Tin Fiddle

 

Tonight's ambush patrol was to be unlike any other.  Tonight we moved into the age of high tech combat!

We were to test a new device - a motion detector.  It was a shiny metal cylinder about two inches across and ten inches long.  A thin wire antenna projected from the top.  Accompanying this gadget was a twelve-inch black box containing the controls.   The detector was designed to catch slight ground vibrations - the footsteps of enemy soldiers moving nearby.  The control panel emitted a "beep-beep" sound whenever the device registered movement.  The beeps sounded faster and closer together as the movement came closer to the transmitter.

We left Emory before dark and moved to our assigned ambush location.  When we reached the site we dug a hole and buried the metal cylinder right up to its scrawny little antenna.  Then we backed away about a hundred meters to settle into our ambush formation.  Carrying the company radio, I lay down next to the captain and the "black box".

Half an hour after setting up, the box gave off its first beep!  Slowly at first, and then faster, one beep followed another.  We quickly concluded that Charlie was out there, and moving towards us.  Perhaps the enemy had even seen us plant the device, and was now sneaking up on us.  Word passed down the line - "Wake up, get ready!"  Muffled rattles of equipment sounded up and down the length of the ambush as men awakened and rolled over.  Rifles sprang into position on the low rice dike we were hiding behind.  The beeping continued, faster and faster, and then, suddenly, it stopped!  You could have cut the tension with a knife.  We felt sure the enemy was out there, close by, waiting.  Perhaps they had even found and silenced the detector.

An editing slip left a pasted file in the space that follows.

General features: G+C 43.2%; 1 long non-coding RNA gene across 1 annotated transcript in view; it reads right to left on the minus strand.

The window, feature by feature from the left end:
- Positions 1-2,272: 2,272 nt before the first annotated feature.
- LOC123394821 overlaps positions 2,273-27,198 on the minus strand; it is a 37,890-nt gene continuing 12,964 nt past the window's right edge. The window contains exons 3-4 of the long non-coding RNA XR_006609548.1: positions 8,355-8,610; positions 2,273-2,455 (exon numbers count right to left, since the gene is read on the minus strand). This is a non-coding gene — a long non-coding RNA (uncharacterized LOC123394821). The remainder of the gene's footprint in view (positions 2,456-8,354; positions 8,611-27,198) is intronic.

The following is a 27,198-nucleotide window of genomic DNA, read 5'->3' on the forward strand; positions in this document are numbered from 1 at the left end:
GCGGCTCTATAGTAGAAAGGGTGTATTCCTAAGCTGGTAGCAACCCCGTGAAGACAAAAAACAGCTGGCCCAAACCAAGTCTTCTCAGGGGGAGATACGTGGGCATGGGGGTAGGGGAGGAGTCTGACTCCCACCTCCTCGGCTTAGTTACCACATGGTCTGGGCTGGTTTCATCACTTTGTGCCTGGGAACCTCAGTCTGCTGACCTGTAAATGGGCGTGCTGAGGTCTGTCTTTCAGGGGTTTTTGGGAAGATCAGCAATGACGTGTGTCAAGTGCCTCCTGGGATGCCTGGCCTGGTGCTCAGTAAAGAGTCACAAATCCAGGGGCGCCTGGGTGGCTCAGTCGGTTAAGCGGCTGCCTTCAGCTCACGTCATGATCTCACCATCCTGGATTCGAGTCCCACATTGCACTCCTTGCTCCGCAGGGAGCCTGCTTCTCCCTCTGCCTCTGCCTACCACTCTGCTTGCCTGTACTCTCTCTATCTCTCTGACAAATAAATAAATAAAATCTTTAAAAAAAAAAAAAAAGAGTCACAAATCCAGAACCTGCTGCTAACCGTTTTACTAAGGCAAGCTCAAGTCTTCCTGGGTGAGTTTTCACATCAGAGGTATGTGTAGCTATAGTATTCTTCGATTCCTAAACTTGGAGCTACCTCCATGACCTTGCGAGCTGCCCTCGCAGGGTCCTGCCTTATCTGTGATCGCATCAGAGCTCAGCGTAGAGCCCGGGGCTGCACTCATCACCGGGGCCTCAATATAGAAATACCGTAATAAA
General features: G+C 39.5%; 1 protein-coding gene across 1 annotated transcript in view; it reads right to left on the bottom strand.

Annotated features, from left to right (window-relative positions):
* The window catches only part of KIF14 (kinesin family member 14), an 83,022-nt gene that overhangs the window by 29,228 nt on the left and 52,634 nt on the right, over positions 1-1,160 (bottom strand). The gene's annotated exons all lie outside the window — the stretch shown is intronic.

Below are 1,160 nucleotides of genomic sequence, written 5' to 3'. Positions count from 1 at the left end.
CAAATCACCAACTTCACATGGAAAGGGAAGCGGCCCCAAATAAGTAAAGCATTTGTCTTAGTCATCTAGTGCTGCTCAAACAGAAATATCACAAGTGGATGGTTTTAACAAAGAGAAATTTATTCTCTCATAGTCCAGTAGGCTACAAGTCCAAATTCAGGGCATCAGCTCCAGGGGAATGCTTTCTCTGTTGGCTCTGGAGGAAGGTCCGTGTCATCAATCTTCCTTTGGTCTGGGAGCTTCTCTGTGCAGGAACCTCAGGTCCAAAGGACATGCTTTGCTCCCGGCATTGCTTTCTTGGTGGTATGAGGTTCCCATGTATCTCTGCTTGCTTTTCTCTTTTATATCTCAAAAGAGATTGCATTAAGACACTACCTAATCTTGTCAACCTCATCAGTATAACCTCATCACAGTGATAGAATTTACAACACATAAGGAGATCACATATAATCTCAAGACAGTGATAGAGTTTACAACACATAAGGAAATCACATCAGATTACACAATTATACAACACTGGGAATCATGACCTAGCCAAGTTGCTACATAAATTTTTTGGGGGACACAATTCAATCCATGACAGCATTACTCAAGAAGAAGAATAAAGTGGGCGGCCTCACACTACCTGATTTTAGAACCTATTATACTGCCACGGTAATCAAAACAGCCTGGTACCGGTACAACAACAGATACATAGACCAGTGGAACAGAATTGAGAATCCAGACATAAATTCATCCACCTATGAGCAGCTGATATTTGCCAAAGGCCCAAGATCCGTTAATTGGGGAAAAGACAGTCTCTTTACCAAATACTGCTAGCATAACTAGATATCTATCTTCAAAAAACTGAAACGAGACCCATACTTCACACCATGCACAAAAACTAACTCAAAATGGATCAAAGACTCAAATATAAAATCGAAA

For half an hour all was silent.  Our starlight scopes revealed nothing.   Slowly we began to relax.  One by one, the men not on watch went back to sleep.  Then the box started again.  Beep...pause...beep.  Then faster and more insistent.  Beep...Beep. BeepBeep!  Charlie was certainly coming right at us this time.  Word went down the line.  Rifles rattled.  Should we give away our position by firing a flare?  Not yet, hold on just a bit longer...   Then the beeps stopped again.  Again there was a long silence.   Occasionally another single beep.  Then more silence.  The suspense was unnerving.  We were getting haggard waiting, and wondering what it all meant.

But the meaning was beginning to dawn on us.  The machine was a piece of junk, a tin fiddle.  The evening breeze was probably vibrating the antenna and causing it to send the signals.  Perhaps it hadn't been buried properly.  Or perhaps it was not properly calibrated.  But it didn't get a second chance with us.  The next morning we dug the contraption up and returned it to its owners.  Only one thing might have suited us more.  We'd have liked to leave the gadget right there so Charlie could find it and spend the same kind of night we just had.  That would have helped our cause considerably.

 

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Tin Fiddle:  Tales Of A War Far Away
Copyright 1995 Kirk S. Ramsey
Last modified: March 02, 1995